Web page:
Depending on the stage of your company, these 3–5 metrics may change more often than annually, but do your best to prevent this. It’s just too hard for everyone to take them seriously if they change. It’s likely that there will be something slightly better that your figure out, but try not to change the key metrics more than annually.

Once you’ve got key metrics, you need to set the goals. How much are you going to move that metric? For example, your LTV/CAC is current at 3 and you want to move it to 4.5 (by focusing on PMF!) in 12 months. This is the key part where you need to think about your forecasting abilities. To summarize Tetlock in SuperForecasting, a superforecaster takes a lot of data in to make their decision about the forecast and is very aware of how confident they are in the answer. If you haven’t read Thinking Fast and Slow, it is highly relevant to this type of prediction as well. If you ‘go with your gut’ as a first-time entrepreneur, you will be wrong almost always. So it is much better to find what Tetlock calls an outside view, a proxy either within the company or outside of how difficult that problem might be to solve. So for example, if it took you nine months to get your onboarding right, saying that you can solve your churn problems this quarter is probably really wrong.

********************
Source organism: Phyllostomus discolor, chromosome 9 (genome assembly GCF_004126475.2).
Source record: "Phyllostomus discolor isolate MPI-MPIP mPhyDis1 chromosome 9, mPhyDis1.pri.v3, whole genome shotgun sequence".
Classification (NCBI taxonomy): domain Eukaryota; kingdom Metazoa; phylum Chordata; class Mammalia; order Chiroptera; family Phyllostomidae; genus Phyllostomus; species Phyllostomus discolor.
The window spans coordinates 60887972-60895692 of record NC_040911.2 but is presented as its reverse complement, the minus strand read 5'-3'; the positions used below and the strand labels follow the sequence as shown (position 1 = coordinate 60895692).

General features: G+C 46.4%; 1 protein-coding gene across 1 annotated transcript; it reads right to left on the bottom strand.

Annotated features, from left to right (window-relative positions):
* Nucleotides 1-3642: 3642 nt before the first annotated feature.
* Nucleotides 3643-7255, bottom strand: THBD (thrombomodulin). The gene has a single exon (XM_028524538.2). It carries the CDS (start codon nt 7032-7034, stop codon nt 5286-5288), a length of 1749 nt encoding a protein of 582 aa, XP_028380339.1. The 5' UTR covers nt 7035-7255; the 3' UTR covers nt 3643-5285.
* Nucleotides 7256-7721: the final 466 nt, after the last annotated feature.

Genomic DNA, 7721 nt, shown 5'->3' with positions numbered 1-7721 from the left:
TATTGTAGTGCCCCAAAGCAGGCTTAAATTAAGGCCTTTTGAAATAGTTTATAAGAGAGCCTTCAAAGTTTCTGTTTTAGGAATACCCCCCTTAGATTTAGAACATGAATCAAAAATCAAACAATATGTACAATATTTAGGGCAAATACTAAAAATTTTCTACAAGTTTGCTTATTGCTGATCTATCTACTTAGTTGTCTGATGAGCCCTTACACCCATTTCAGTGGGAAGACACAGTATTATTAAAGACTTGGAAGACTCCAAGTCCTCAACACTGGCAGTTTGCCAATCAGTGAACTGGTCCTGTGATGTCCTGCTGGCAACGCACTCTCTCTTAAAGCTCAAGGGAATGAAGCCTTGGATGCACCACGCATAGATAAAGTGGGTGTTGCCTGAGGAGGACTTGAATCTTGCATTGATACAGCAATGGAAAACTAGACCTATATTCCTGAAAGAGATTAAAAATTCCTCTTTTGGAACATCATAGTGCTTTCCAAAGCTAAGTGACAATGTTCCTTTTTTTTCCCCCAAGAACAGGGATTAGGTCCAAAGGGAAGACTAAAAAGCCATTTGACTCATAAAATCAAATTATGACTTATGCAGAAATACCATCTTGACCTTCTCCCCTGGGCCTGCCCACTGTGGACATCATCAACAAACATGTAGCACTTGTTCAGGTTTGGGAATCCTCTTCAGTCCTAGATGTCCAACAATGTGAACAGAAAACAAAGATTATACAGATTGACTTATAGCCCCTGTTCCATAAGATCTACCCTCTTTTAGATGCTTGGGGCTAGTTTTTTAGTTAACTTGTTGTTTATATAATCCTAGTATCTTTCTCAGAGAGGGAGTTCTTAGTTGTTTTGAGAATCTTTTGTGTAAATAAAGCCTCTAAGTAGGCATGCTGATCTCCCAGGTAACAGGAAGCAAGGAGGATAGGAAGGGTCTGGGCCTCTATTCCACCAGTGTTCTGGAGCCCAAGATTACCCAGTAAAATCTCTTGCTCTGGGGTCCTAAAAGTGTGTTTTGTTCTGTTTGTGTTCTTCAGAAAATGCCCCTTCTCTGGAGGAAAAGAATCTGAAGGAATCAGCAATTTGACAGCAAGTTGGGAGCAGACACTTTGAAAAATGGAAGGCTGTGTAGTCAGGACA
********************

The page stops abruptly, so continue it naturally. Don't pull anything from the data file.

Once you have a metric and timeframe to propose completely clear in your head, double the time, or cut the improvement in half. Truly. You will really suck at this for a few years, yet it is the single most important trust-building exercise between you and your board. So if you think you can go from $100k to $1m in revenue in one year, cut it back to $500k-$600k and then exceed that target. In addition to trust-building, it constrains the resources you have to make that happen, which almost always turns out to be a good thing.

A good example of goal setting using the LTV/CAC metric above is that if you have no idea how you are going to move your ratio to 4.5, you are setting yourself up for failure. If the ratio has been moving up and to the right and you think you understand why, dig in to make sure you are right about that. Otherwise, you need to start experimenting to try to raise that metric. Founders, especially technical founders, tend to be wildly over-optimistic about the time frame and amount they can move key metrics.